The years since the UN Convention Against Corruption was adopted have seen a growing recognition of the pervasive nature of corruption which permeates all aspects of life but, unfortunately, the role corruption plays as the greatest facilitator of the illegal wildlife trade has not received the attention it demands
It can be a little frustrating (if somewhat predictable) to see our findings dismissed out-of-hand by official mouthpieces for those governments we have cause to identify as either directly promoting harmful, even criminal, environmental policies or turning a blind eye to corruption on their watch
Last September, the Convention on the International Trade in Endangered Species (CITES) listed the entire genus of Dalbergia – more commonly known as rosewoods or redwoods – on its Appendix II, granting the species significantly higher protection through limiting trade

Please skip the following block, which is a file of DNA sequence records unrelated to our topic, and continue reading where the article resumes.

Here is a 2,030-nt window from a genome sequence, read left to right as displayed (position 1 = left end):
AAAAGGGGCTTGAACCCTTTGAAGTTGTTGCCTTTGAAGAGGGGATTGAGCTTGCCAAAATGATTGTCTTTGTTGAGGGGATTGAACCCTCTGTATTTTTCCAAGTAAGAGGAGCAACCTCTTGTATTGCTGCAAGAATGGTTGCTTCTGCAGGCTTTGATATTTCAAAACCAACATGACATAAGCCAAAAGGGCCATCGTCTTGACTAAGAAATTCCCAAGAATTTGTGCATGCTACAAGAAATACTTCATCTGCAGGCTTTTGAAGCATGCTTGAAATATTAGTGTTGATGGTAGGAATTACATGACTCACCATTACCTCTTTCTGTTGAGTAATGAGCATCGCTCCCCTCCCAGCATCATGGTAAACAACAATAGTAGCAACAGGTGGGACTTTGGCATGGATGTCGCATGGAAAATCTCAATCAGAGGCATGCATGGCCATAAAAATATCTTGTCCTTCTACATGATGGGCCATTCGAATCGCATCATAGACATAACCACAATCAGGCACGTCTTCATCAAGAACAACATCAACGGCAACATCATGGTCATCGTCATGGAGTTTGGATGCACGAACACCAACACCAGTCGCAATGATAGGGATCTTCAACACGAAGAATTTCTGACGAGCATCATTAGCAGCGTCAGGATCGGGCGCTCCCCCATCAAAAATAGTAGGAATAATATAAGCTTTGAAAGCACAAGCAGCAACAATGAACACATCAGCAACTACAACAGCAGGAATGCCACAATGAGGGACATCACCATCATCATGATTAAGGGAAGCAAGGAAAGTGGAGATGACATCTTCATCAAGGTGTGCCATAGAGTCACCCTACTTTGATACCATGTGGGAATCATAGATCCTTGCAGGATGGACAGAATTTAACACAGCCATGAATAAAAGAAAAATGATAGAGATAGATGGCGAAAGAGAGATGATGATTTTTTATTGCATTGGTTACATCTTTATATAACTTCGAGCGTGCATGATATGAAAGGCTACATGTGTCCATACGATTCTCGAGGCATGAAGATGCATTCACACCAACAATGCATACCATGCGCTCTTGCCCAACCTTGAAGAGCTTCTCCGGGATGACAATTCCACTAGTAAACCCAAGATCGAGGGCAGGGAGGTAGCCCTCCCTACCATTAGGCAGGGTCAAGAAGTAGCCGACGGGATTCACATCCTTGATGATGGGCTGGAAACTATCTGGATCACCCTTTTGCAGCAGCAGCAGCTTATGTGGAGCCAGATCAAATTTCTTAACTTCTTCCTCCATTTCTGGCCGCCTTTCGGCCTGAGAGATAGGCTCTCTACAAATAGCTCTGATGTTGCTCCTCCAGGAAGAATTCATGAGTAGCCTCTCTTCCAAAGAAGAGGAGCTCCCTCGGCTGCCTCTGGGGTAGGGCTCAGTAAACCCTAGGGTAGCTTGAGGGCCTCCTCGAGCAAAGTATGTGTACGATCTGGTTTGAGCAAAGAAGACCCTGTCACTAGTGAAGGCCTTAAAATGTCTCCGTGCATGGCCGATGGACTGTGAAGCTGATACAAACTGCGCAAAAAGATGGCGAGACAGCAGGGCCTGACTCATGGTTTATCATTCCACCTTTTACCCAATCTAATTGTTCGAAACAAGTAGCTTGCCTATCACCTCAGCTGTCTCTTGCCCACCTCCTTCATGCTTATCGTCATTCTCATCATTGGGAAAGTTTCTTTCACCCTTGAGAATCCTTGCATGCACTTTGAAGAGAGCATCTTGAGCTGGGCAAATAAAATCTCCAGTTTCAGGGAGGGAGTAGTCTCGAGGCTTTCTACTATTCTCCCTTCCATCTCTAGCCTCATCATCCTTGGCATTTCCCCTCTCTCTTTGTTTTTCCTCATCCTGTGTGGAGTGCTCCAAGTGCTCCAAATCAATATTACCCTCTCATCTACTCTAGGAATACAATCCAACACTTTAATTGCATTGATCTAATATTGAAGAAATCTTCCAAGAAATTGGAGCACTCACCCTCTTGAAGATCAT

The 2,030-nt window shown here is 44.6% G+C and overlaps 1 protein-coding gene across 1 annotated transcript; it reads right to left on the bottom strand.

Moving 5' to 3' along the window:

In a global events diary increasingly busy with international days of observance both official and unofficial, you may not have been aware that today (November 30) is Remembrance Day for Lost Species
Most Chinese were unaware that across the globe in Johannesburg, South Africa, decisions passed at an international convention meeting will have long lasting impact on many industries in China, including the Hongmu furniture industry producing luxury reproductions made from endangered tree species such as rosewood
Next week marks the opening of the 17th Conference of the Parties (CoP17), a regular meeting of the members of the Convention on International Trade in Endangered Species of Wild Fauna and Flora, more commonly known as CITES. We give an overview of CITES, CoP17 and the listing of vulnerable species on CITES Appendices.